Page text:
Goulet: Not saying you’re entirely wrong, but please consider another possibility. One that has very little to do with group think or conspiracies. A few years back, when folks here were wondering why Paramount was waiting so late to have screenings for War of the Worlds, I posted: “This means that, in many, MANY cases, newspaper critics will have to rush back to the office (or rush home to their computers) after the evening screening and crank out reviews in an hour

  23. Goulet says:

    Good point, Joe.

  24. chris says:

    I AM saying Goulet is wrong. Maybe some critics “meet” to form a consensus or decide how they feel about a movie beforehand (I have seen that happen with junket journalists, whom i’d distinguish from critics), but they’re in the minority.

  25. Stella's Boy says:

    In my years as a professional critic, not once did I ever see critics meet after a screening. We barely said hi to each other if we said anything at all. I never formally met people I sat next to for years at screenings.

  26. Goulet says:

    They don’t meet formally, I know. What I’m seeing is just casual stop-and-chat-on-the-way-out huddles, and some of the critics will definitely loudly voice their opinion, in an apparent attempt to set the tone.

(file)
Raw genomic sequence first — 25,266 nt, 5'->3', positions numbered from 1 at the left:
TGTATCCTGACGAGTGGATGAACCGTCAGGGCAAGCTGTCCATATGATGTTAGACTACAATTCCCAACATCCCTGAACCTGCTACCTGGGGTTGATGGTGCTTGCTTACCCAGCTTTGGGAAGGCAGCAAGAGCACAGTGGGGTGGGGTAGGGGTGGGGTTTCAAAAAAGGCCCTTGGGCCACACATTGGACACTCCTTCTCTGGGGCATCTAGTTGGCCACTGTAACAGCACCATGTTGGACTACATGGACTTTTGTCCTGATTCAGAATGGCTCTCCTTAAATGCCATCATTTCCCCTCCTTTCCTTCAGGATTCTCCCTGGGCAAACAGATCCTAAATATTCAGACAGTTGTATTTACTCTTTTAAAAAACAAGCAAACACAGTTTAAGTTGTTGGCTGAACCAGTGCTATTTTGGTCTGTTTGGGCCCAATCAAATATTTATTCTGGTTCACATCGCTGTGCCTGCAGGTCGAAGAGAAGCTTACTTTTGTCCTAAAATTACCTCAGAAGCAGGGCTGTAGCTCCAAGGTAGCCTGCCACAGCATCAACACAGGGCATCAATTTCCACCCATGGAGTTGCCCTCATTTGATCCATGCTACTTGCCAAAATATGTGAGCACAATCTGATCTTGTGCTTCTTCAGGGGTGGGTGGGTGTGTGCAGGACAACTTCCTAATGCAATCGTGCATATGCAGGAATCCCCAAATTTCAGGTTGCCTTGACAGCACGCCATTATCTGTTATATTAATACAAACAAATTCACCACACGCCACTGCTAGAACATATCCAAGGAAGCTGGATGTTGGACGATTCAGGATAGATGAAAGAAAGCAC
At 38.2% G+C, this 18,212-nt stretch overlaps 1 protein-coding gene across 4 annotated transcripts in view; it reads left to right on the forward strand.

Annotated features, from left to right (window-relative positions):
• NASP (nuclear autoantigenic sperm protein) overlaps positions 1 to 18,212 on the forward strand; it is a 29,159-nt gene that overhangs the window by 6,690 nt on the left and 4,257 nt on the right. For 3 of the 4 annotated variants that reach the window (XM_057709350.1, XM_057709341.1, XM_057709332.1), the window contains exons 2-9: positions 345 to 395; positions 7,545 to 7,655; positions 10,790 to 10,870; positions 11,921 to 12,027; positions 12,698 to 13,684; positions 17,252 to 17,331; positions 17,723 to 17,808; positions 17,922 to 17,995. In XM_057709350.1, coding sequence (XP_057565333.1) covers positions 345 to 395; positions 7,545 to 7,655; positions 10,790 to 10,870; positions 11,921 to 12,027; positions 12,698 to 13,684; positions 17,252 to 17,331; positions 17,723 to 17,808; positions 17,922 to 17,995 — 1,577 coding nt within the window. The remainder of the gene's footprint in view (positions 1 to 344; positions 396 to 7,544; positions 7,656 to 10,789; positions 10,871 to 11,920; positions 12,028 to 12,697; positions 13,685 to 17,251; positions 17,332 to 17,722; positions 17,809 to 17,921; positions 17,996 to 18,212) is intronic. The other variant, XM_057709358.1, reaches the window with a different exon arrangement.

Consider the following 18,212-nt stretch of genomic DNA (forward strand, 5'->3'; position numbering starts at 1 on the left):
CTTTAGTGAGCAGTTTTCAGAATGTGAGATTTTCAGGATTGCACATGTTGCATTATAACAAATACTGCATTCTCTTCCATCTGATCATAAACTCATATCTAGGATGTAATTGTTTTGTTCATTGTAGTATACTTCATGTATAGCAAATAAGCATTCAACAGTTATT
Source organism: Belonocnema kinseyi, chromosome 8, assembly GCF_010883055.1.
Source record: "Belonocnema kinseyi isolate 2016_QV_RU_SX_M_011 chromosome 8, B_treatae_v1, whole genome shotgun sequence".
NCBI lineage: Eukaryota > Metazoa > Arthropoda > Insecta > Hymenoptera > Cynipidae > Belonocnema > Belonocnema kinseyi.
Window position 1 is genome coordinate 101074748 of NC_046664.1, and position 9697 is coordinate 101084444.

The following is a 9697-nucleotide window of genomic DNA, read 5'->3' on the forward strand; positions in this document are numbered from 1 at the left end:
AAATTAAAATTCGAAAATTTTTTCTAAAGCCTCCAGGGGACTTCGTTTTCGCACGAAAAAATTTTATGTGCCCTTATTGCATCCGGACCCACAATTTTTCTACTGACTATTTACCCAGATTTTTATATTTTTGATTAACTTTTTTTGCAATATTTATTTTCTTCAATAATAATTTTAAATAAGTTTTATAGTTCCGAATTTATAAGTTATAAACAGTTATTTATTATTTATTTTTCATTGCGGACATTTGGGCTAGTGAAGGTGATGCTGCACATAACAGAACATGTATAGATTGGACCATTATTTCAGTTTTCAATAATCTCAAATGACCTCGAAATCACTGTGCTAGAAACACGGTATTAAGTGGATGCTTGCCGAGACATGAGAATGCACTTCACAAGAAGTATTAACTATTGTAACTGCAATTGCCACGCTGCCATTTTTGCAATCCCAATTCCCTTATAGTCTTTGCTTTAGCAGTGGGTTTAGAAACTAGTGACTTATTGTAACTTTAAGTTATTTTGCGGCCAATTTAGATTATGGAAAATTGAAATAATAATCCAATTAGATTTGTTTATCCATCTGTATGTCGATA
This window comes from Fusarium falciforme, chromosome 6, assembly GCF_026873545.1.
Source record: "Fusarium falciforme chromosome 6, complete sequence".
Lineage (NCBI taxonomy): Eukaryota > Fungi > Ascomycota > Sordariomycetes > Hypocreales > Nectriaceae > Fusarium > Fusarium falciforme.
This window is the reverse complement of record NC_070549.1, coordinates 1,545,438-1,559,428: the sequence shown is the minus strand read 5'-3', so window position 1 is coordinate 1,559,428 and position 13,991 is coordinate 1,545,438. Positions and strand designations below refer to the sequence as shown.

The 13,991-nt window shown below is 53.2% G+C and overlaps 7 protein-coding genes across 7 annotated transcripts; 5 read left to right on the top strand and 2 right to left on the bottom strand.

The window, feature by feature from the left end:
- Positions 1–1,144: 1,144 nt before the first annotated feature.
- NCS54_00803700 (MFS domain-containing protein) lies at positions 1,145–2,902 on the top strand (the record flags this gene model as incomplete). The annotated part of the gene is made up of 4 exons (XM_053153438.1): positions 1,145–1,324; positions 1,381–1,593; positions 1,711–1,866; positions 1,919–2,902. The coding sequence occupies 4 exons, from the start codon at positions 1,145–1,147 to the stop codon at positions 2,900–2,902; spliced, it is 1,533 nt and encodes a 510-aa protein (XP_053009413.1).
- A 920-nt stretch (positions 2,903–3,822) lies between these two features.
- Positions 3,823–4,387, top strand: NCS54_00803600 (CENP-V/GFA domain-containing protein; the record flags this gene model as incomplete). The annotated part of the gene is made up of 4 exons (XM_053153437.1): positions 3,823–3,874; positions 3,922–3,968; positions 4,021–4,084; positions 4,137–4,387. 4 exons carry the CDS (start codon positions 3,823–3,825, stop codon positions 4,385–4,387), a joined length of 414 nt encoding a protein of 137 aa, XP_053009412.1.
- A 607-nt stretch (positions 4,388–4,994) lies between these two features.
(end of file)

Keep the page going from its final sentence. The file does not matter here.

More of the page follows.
Do you honestly believe that, for instance, the guys from all the geek websites don’t talk to each other after screenings, however briefly?

Leonard Klady's Friday Estimates
Friday Screens % Chg Cume
Title Gross Thtr % Chgn Cume
Venom 33 4250 NEW 33
A Star is Born 15.7 3686 NEW 15.7
Smallfoot 3.5 4131 -46% 31.3
Night School 3.5 3019 -63% 37.9
The House Wirh a Clock in its Walls 1.8 3463 -43% 49.5
A Simple Favor 1 2408 -50% 46.6
The Nun 0.75 2264 -52% 111.5
Hell Fest 0.6 2297 -70% 7.4
Crazy Rich Asians 0.6 1466 -51% 167.6
The Predator 0.25 1643 -77% 49.3
Also Debuting
The Hate U Give 0.17 36
Shine 85,600 609
Exes Baggage 75,900 62
NOTA 71,300 138
96 61,600 62
Andhadhun 55,000 54
Afsar 45,400 33
Project Gutenberg 36,000 17
Love Yatri 22,300 41
Hello, Mrs. Money 22,200 37
Studio 54 5,300 1
Loving Pablo 4,200 15
3-Day Estimates Weekend % Chg Cume
No Good Dead 24.4 (11,230) NEW 24.4
Dolphin Tale 2 16.6 (4,540) NEW 16.6
Guardians of the Galaxy 7.9 (2,550) -23% 305.8
Teenage Mutant Ninja Turtles 4.8 (1,630) -26% 181.1
The Drop 4.4 (5,480) NEW 4.4
Let's Be Cops 4.3 (1,570) -22% 73
If I Stay 4.0 (1,320) -28% 44.9
The November Man 2.8 (1,030) -36% 22.5
The Giver 2.5 (1,120) -26% 41.2
The Hundred-Foot Journey 2.5 (1,270) -21% 49.4